Jupiter | Third Juno Close Flyby

The Juno spacecraft successfully made a third close flyby of Jupiter on 11 Dec 2016. It was initially captured in orbit on 4 July 2016 as I noted in this blog post. The next close pass will be in early February. This brief animation illustrates a close flyby as Juno skims barely above the cloud tops of Jupiter.

 

On board Juno is a video camera called JunoCam. During the passes, JunoCam captures images which are sent to Earth. They are available to the public for download and processing. NASA hopes the public will use the images in creative projects. The creations can then be uploaded back to the JunoCam site for others to view.

I downloaded three images in Red, Green, and Blue of the south polar region of Jupiter. The video above shows Juno approaching over the north pole, passing very close to the equator, then receding below the south pole with each orbit. My three images were taken when Juno was directly below Jupiter’s south pole.

Using Photoshop, I opened the three RGB files, adjusted them for intensity, them combined them into this color composite. The program allowed me to adjust the saturation of many different colors across the face of the planet for enhancement. I uploaded it back to JunoCam. The colors are not realistic. But they do show the differences and circulations more readily. That was fun.

saturnspole

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20 thoughts on “Jupiter | Third Juno Close Flyby

  1. Hmmm! Jupiter’s atmosphere is made up of vanilla! I’ll never look at bright Jupiter the same way again. Thanks Melanie!! I really liked your composite Jim. It is amazing what can be shown when photos are separated into different colours. Of course, much can be ascertained from the colours of the stars and galaxies captured through telescopes. I know this is different, but there is several sites with pictographs in the area. They were made by the Ktunaxa people hundred of years ago. I have taken many pictures of them and accentuated, sharpened and separated the photos into RGB. It is amazing what can be seen. Of course, no mysteries are solved. More likely, we are left with more questions. However, if we can ever figure out a way to grow rice on Jupiter. I’m heading there with a big spoon. I love rice pudding!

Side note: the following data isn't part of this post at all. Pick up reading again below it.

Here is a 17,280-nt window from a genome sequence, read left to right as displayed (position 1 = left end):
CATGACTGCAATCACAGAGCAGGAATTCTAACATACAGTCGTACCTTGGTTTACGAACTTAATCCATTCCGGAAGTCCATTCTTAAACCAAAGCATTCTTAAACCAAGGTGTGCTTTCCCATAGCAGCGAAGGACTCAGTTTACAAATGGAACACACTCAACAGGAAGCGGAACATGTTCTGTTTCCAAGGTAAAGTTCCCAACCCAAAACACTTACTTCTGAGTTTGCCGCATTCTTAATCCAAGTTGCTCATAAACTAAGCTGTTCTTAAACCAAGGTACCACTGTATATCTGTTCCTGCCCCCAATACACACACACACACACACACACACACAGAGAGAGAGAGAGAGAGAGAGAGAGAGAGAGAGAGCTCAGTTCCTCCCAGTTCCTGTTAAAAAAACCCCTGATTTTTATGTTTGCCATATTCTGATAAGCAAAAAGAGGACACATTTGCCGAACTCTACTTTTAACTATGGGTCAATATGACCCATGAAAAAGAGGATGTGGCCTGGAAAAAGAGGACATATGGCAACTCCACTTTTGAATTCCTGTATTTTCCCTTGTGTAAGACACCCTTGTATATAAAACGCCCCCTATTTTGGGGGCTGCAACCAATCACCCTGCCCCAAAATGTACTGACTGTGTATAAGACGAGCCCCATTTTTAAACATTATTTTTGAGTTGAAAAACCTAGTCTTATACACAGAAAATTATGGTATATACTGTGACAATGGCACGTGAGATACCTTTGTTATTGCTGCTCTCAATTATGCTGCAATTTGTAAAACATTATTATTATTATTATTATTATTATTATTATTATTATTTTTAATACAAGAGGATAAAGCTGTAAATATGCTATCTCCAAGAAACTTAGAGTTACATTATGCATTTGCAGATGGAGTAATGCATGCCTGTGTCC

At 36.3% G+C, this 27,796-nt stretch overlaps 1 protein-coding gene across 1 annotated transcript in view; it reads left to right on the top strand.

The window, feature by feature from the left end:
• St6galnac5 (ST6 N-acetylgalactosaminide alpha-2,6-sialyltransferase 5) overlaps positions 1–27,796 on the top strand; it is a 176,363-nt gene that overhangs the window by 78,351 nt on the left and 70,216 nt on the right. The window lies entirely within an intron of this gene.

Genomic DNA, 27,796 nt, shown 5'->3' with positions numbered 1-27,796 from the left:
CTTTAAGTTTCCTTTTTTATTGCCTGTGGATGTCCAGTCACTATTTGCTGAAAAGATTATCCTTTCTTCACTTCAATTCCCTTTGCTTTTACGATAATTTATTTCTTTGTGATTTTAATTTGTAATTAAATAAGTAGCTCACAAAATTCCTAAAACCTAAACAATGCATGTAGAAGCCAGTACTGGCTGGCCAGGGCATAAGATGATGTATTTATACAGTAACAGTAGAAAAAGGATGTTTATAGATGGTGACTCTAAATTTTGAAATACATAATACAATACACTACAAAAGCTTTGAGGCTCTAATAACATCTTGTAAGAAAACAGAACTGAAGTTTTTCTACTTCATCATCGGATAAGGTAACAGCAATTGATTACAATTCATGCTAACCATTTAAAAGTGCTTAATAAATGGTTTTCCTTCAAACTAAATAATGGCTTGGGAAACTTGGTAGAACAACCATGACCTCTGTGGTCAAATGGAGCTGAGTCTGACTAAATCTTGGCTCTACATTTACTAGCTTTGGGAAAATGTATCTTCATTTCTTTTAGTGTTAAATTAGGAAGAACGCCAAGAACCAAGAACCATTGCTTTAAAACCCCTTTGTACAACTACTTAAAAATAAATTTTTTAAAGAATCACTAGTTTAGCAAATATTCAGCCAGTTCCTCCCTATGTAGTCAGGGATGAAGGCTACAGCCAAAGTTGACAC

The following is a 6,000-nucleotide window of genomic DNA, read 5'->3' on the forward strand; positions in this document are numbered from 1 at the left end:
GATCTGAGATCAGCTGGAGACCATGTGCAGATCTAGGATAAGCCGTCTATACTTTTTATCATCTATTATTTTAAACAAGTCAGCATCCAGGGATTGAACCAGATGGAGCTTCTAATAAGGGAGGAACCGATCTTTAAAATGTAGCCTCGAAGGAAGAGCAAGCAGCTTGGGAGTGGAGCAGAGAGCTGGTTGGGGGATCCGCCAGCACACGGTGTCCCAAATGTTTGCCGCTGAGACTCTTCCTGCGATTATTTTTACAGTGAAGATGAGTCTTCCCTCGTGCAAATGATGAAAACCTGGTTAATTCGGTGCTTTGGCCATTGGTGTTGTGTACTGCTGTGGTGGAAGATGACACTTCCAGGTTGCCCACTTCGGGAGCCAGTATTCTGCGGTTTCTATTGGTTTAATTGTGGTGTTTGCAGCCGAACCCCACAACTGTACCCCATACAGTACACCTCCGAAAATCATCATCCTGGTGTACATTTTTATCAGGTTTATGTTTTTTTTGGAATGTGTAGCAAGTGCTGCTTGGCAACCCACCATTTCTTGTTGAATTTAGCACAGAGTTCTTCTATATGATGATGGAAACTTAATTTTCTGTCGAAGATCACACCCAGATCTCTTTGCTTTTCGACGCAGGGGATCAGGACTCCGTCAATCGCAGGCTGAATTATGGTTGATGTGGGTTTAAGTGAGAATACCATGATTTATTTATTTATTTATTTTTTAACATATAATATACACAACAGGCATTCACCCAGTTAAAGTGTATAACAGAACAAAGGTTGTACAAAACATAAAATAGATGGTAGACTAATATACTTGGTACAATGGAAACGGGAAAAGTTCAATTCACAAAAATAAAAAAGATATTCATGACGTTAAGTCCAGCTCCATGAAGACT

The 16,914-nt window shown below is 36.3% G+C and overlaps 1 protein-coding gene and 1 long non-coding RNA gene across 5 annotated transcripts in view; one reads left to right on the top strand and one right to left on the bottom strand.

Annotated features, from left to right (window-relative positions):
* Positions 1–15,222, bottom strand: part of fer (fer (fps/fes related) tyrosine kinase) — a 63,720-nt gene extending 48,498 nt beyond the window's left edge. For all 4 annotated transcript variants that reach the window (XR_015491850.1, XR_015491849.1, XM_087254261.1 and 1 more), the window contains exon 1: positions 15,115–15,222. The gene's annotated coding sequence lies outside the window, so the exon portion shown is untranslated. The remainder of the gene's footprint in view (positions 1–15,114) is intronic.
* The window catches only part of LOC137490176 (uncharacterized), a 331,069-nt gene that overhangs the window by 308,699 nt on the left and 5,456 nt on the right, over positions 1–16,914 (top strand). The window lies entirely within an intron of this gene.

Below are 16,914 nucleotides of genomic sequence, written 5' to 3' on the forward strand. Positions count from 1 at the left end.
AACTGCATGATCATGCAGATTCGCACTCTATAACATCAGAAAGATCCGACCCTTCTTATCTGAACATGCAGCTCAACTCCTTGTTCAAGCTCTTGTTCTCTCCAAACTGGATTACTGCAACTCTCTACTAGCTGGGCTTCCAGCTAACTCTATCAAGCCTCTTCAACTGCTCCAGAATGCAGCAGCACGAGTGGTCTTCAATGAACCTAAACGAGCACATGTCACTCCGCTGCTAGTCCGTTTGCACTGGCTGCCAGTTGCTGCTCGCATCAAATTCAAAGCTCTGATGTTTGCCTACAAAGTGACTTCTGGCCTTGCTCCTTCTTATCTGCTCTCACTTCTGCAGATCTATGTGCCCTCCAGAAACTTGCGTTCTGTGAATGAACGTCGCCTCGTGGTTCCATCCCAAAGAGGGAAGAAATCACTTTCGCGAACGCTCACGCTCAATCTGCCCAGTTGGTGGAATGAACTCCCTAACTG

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      • Hi Jim, I used to work for the Akisqnuk First Nation. One of my jobs was documenting sacred areas. I will have to do a blog post about some of the pictographs in the future. It sounds like Melanie makes a wonderful rice pudding! Bob

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      • I hope you do that post.

        Yes, the pudding is really good. Be sure you and Lisa try it. We’ve used white rice in the past. A couple of years ago we bought a bag of mixed rices from CostCo. It was used this time in the pudding adding more flavors and texture. We still have some of that bag left. It’s like the never ending bag of rice.

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      • Lisa and I have a huge bag of Panko Crumbs from Costco. I have no idea why we bought it. Lisa said it was because it was such a deal, but how much breaded fried food can two people eat? At least rice keeps. Bob

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    • My rice pudding is baked rather than cooked on stove top. It is lovely and custardy. Here is the basic recipe: 3 slightly beaten eggs, 2 cups milk, 1.5 cups cooked rice, .5 cup sugar, .5 cup raisins, 1 teaspoon vanilla, ground cinnamon. Mix up everything in a bowl except cinnamon. Transfer to a baking dish and bake for half hour at 325 F. Stir and sprinkle with cinnamon. Continue baking another half hour (or more) until a knife inserted halfway between the center and edge comes out clean. (Do not use this method to wash your knives.) In truth it always takes well more than an hour to set. Eat while it is warm and feel all your cares slip away, at least for a moment.

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      • That’s very close to my Swedish grandmother’s recipe for rice pudding. Hers had cardamom instead of the cinnamon, but otherwise the ingredients and process are close. It always was a dessert on the Christmas table, along with the pies and other treats.

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      • Thanks for the recipe Melanie! It sounds delicious! After reading, both Lisa and I commented that it is high time we had some rice pudding. Don’t feed so much to Jim that he spends too much time on the couch. After seeing his incredible ISS solar transit photos, I am hoping he will capture Santa and his sleigh transiting the moon on the big night! Take care.

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  2. Your work with the photos always is interesting. Did you happen to read that there were some photos taken from inside Saturn’s rings recently? I saw people talking about it on Twitter, but there weren’t any photos included at that time. These amazing results of technological development are (dare I say it?) out of this world. 🙂

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